Woodbury County, Iowa Genealogy
Woodbury County, Iowa, USA. Click here for the Home page.
By Leona Glover Davis
From the towns of Salix and Sloan westward to the Missouri River is a broad strip of fertile farmland, divided with well-tilled fields intersected by graveled roads and spotted here and there with neat farmhouses. It is all so quiet with the peace of agriculture that it seems incredible that the region once was filled with the virgin forest and that the silence once was broken by the sharp ring of the woodsmanís axe and the whine of sawmills.
The first settlers in the region found the Iowa bank of the Missouri River lined with thousands of acres of cottonwood and elm trees, all of mammoth size and waiting be cut down. For many years lumbering was an important and profitable industry, which offered employment to hundreds of men and provided lumber, cordwood and by-products for the settlers as far south as Onawa and as far north as Sioux City.
A pioneer in the business was John Nairn, who came to the vicinity in 1869 from New Ulm, Minnesota, and started the operation and sawmill in Lakeport Township, about four miles southwest of Salix. The mill was a great boon to early settlers with such primitive habitations as log houses and sod shanties.
Mr. Nairn was a native of Scotland and had followed his vocation as carpenter and builder in Minnesota for several years. Nairnís mill grew to be a place of considerable importance. In addition to a large list of regular employees many transients were given seasonal employment cutting down trees, scaling logs, cutting and hauling cordwood, and doing other work pertinent to the wood and lumber business.
The lumber turned out at Nairnís mill was of high quality and accurately cut. It always found a ready sale. Thousands of feet of it were turned out every year, all cut from a fine quality of cottonwood and elm.
Some of the lumber was hauled to Sioux City, but most of it was used in the construction of residences and farm building in the community. No doubt houses and other buildings still may be found at Salix, Sloan, or Sergeant Bluff with framework of lumber form Nairnís mill.
In addition to furnishing lumber and building materials, the mill also furnished hundreds of cords of wood for fuel each year. Much of this wood was sold to the Sioux City and Pacific Railroad for locomotives and for heating buildings and coaches.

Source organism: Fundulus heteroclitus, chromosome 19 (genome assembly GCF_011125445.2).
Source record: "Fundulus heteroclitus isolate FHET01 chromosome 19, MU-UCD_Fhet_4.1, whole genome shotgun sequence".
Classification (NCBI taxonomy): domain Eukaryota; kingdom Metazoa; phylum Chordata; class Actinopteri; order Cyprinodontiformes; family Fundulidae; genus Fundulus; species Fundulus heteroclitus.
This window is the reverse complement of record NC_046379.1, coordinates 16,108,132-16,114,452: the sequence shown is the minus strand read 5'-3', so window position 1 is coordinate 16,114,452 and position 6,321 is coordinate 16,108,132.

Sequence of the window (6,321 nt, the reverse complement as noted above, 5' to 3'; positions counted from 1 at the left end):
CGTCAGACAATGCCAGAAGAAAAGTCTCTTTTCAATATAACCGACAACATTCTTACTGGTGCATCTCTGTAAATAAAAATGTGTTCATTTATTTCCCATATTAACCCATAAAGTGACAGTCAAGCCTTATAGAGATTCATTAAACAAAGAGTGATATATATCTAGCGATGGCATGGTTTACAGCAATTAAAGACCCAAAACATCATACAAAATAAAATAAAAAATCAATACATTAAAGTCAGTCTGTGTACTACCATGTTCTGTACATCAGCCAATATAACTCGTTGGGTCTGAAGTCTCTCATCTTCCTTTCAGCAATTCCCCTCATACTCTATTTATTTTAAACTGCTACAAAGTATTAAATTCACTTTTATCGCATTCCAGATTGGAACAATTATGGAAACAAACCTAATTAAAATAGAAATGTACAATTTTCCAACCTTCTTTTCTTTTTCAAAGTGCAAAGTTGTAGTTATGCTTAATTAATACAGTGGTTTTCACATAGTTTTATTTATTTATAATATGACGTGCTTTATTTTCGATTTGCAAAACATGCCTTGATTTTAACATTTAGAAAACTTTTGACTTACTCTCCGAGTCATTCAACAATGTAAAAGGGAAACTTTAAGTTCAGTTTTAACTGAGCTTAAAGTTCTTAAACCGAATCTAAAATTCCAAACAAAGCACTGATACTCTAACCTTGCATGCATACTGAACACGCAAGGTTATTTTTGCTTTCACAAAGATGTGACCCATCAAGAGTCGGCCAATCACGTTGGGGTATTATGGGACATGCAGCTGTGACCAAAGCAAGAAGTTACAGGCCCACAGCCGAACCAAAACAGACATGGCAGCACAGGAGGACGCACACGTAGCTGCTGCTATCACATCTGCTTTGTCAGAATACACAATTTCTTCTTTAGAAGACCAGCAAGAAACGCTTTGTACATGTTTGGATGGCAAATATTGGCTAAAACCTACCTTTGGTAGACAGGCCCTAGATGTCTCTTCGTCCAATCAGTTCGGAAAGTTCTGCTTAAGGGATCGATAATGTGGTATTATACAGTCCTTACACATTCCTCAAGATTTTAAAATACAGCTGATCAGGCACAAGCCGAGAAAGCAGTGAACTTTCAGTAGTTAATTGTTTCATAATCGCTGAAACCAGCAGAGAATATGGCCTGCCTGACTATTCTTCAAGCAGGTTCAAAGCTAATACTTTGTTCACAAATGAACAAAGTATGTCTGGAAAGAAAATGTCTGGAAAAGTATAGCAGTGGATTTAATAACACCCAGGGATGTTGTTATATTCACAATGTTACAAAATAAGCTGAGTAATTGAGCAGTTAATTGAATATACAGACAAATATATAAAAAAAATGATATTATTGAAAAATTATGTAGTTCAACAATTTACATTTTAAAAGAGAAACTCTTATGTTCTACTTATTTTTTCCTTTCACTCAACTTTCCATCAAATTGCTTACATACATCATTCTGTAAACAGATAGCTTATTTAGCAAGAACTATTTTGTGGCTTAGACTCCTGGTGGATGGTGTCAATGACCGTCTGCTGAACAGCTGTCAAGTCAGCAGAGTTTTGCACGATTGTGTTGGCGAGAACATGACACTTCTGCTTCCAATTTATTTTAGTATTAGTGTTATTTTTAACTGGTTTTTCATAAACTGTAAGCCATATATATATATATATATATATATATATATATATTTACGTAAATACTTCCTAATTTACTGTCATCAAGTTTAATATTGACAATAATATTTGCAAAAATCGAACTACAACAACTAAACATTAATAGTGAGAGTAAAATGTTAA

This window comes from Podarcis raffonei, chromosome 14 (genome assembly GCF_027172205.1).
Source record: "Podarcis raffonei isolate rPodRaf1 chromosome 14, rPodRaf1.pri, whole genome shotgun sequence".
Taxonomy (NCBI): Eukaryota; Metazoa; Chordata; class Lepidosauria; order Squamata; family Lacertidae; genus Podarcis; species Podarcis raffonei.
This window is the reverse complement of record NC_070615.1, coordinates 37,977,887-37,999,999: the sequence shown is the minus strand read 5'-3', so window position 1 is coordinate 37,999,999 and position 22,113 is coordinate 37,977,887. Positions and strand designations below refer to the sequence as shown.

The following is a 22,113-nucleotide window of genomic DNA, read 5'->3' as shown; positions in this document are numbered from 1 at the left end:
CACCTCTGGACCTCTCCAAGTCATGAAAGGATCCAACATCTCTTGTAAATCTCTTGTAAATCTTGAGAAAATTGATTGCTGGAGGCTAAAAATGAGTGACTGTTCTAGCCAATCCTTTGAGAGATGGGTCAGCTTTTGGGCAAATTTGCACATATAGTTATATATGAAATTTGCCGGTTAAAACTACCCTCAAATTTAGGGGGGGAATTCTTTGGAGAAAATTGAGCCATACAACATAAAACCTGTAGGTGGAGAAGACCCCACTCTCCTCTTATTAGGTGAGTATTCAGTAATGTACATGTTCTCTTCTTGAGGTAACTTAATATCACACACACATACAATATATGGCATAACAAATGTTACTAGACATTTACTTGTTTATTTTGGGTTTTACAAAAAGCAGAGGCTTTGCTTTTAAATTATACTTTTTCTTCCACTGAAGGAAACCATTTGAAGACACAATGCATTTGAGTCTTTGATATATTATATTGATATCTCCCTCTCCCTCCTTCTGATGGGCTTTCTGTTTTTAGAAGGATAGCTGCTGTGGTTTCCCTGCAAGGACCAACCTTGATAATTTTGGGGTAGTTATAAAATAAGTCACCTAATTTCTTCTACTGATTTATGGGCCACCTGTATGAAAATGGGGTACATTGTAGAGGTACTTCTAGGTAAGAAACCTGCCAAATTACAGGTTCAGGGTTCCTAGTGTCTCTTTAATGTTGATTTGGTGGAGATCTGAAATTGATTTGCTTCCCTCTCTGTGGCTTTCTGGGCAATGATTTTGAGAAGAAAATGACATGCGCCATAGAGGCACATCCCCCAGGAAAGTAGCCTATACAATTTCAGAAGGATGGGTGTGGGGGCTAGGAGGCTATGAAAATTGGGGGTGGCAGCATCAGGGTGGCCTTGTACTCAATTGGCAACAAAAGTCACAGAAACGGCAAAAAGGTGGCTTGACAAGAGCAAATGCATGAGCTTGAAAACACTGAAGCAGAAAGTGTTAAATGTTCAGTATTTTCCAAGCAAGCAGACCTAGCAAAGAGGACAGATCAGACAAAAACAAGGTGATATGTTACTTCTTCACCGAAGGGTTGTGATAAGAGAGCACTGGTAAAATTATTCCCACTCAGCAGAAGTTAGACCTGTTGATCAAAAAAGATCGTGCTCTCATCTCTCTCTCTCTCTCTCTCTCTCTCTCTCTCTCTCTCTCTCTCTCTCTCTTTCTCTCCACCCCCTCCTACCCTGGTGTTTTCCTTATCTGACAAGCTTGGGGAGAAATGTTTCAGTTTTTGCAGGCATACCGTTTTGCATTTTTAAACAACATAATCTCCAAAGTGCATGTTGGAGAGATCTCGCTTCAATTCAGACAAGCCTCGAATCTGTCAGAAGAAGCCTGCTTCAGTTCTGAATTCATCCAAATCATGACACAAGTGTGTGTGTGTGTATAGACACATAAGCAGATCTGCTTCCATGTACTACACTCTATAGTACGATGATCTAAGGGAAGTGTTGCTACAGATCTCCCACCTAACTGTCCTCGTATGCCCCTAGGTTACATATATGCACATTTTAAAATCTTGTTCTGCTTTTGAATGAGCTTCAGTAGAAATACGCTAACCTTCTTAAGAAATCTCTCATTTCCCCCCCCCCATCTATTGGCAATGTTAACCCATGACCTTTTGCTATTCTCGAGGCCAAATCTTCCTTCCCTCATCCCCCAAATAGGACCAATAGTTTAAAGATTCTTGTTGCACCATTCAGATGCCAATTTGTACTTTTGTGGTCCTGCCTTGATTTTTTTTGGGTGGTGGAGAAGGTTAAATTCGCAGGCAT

This wood was delivered to Salix or Sloan during the winter months. It was stacked along the railroad right-of-way in ricks eight feet high and 200 or 300 feet long.
Subsequent to the coming of Nairnís mill, several other people came into the section with sawmills and helped complete the destruction of the forest. Notable among Nairnís successors were William and Benjamin Glover, Isaac Bridget, and the Forney brothers.
The Glover brothers were born in Kentucky and moved to the vicinity of Salix after living for several years in Missouri. The Glover Mill was established in 1882 about one mile west and three miles south of Salix.
Some idea of the size of the mill may be gathered from the fact that the boiler was 22 feet long and the flywheel on the engine was seven feet in diameter. Logs up to 22 feet in length were taken from the 80 acres of timber in which the mill was located. Nairn also contributed timber to the Glover Mill and thousands of logs were brought down the Missouri River in rafts to be fed into the whining saws.
Both the Glover brothers raised large families. Benjamin Glover had seven children and William had nine. Many descendants of the pioneer lumberman still are living in the vicinity of Salix and Sloan. Benjamin died in 1921 and his brother in 1923, but the mill passed out of existence during the first World War.
Mr. and Mrs. Nairn were parents of six children, all of whom are dead. Mr. Nairn died at his home in Lakeport Township April 11, 1894, and Mrs. Nairn died at Salix July 17, 1909, at the age of 82 years.
Today even much of the land where the mighty forest stood as disappeared. The Missouri River just flows over the spot where John Nairn built the first sawmill and the Glover family has been forced to retreat eastward three times as the river nibbled off more and more of the land they cleared.
Trees still grow between the towns and the river, but most of them are small and the plants are too widely scattered to make lumbering worthwhile. All that remains of the once large industry are the memories in the minds of a few who watched the rise and fall of the lumber kinds.
Woodbury County Coordinator
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